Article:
Nora is a company like no other: composed of 3 dancers who are joint artistic directors and who commission choreographers to create and put work on them. Or that’s one way they work. Young and fresh they are about to reprise their 2015 ‘Nora Invites Aggiss, Burrows, Fargion and Tanguy’ bill at Sadler’s Wells. 5 questions to two of them about how they came to be and what makes Nora tick – because they should be on your radar…
How did you come to work together (along with Stephanie McMann) and why are you called Nora? How are you funded?
ES: Flora and I started Nora so that we could dance more. We have worked together for years in different ways and realised that we were spending more and more time producing and curating work rather than actually performing it. So we decided to curate work for ourselves to perform. Two birds, one stone. The name Nora is simply a combination of our first names Elea-NOR and Fl-ORA. We needed something simple and open so that we could shape the project freely. Steph was our rehearsal director for our first series of work as Nora. Now we work as a trio and the next project will be with all of us on stage. We have been funded by Arts Council England and our commissioning and producing partners: Sadler’s Wells, DanceEast and SouthEastDance. Last year, we also organised a crowdfunding project to enable our tour.
FWW: Ellie and I first met in 2006 when we moved into a 4 bedroom house – right next to the British Library and a stone’s throw away from London Contemporary Dance School where we studied together for four years. We bonded over culinary disasters, the embarrassment of oversleeps (and ensuing tardiness), contact improvisation jams and our evolving passion for dance and performing. We’ve lived together, travelled together and worked together in various constellations over the last decade. And blink, here we are at the end of our twenties!
We met Steph when she came to study Advanced Dance Studies at London Contemporary Dance School. I remember hearsay that she was a terrific dancer. In 2011 Hiru, a dance organisation that Ellie and I were part of, invited Roberta Jean to showcase her work in The Public House, a pop up home for performance that we fashioned in the Elephant and Castle Shopping Centre. Steph performed as part of the duet. That’s the first time I remember seeing her perform. It was like the choreography had a different accent from the ones I was used to encountering. It was captivating and strange. Since she’d moved into rehearsal directing alongside performing she felt like a natural choice as rehearsal director for Nora. Then knowing we wanted to break out of being a duo (something that we’d always imagined happening), asking Steph to join us made sense.
How did you come to choose your first Nora Invites choreographers?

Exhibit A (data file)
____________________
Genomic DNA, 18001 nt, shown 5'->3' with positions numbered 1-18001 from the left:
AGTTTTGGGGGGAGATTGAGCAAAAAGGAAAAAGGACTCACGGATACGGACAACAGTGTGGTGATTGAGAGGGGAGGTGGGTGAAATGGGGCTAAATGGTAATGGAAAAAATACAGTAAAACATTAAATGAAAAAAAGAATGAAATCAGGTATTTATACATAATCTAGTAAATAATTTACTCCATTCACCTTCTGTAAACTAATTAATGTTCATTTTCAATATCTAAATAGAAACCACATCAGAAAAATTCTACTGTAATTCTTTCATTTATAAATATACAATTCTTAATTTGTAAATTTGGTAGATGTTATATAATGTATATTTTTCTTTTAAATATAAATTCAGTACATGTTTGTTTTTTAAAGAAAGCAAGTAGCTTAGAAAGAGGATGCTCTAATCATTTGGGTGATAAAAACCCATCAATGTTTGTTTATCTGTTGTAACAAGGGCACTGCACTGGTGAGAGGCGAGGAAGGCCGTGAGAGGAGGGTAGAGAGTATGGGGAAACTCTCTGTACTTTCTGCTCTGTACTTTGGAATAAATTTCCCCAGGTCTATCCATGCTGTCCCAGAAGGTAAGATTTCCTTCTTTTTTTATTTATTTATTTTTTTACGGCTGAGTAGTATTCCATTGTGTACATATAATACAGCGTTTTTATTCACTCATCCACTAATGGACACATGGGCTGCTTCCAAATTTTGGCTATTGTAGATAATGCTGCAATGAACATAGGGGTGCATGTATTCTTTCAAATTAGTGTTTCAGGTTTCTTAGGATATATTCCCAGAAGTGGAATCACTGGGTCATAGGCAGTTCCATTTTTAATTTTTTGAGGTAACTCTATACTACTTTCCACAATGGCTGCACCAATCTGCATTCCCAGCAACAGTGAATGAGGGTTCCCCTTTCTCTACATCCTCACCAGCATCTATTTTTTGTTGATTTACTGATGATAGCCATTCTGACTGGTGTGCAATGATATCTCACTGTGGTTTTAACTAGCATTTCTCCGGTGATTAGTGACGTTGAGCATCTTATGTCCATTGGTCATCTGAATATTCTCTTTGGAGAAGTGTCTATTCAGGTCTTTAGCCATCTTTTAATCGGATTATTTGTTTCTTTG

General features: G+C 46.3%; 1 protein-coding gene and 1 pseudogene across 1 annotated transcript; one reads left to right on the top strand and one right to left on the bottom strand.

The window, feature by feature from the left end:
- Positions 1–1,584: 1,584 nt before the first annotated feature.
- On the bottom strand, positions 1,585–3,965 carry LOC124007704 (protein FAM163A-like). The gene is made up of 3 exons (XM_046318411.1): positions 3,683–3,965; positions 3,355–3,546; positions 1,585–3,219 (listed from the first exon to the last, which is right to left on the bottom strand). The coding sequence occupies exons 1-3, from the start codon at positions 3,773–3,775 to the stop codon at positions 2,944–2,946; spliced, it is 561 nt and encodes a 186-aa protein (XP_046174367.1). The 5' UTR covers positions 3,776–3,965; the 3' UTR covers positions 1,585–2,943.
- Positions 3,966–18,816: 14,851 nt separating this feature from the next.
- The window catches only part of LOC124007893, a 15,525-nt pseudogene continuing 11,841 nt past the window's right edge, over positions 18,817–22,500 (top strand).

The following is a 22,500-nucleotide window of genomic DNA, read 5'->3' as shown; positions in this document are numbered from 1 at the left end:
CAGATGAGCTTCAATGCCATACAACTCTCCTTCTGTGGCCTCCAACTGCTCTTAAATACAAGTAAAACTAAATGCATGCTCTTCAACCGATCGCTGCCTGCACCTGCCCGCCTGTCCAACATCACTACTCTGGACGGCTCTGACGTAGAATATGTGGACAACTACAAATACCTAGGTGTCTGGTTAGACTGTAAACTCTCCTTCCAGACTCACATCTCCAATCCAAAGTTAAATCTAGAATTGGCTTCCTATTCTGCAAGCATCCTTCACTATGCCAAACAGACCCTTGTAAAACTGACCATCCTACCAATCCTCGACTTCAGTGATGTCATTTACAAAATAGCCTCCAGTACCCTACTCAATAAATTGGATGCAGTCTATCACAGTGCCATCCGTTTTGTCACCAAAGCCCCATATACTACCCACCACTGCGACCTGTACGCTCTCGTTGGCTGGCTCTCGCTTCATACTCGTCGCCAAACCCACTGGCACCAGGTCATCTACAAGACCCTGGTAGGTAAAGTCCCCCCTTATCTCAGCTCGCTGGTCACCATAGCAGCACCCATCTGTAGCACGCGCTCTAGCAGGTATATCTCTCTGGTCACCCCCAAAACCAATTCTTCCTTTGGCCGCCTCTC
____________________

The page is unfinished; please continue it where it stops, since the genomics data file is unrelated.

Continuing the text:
ES: We chose choreographers whose work we loved, who were interesting and lovely people and who we thought would be interest in Nora as a project. They said yes.
FWW: We asked ourselves a set of questions to decide who to work with: 1. Who’s work do we love? 2. Who do we want to work with and be in dialogue with in the studio? 3. Can we imagine these choreographers’ works offsetting one another in an alchemically good way? 4. Do we think this combination of work could enable us to tour a great programme of dance to UK-wide audiences?
Do you ever argue about work and the way forward?
ES: No. I mean, we disagree about things but we are both pathologically allergic to arguing, so we don’t argue. We are very boring and have worked out how to have conversations about all the hard stuff.
FWW: ‘Argue’ is a strong word. And we’re English. No, we don’t argue. Nor do we find ourselves in telepathic harmony. We think differently. There’s room for that; it’s welcome, it’s healthy. Frankly, it’d be boring if we agreed on everything.
For the last 9 months you have been doing some international research into different company models and ways of working. Has it proved interesting? And what are your preliminary conclusions?
ES: It has been super interesting and our conversations have been long and meandering. I am realising that it is good to keep refreshing a process. To ask ourselves over and over why we are creating work as Nora and why I am interested in it and why, or how. other people can be interested. That seems pretty vague, but it can help with everything.
FWW: Bit of a cliché but the research has thrown up more questions than answers. Having the resources to look out beyond my usual reference points for inspiration has been awesome. I have a big appetite for hearing about how other people see it, which is enormously nourishing but also sort of endless, so making more of a practice of tuning into the continuity of my own experience has been key. Also, maybe I’ve learnt to let myself off the hook a bit, letting go of the idea that research needs to be academically rigorous or whatever.
If money were no object at all – say you had £1M – what show(s) would you put on?
ES: I think about this a lot. If I had £1M I wouldn’t put on a show! I would like to buy lots of shut down pubs in the suburbs of London, re-open them and hire some amazing people to make things happen. They would be community centres by day and performance-art pubs by night. That’s the lottery-win dream.
FWW: I would curate an exhibition/show across black box, white box and open air spaces, staging brilliant new and historical feminist work of all different oeuvres.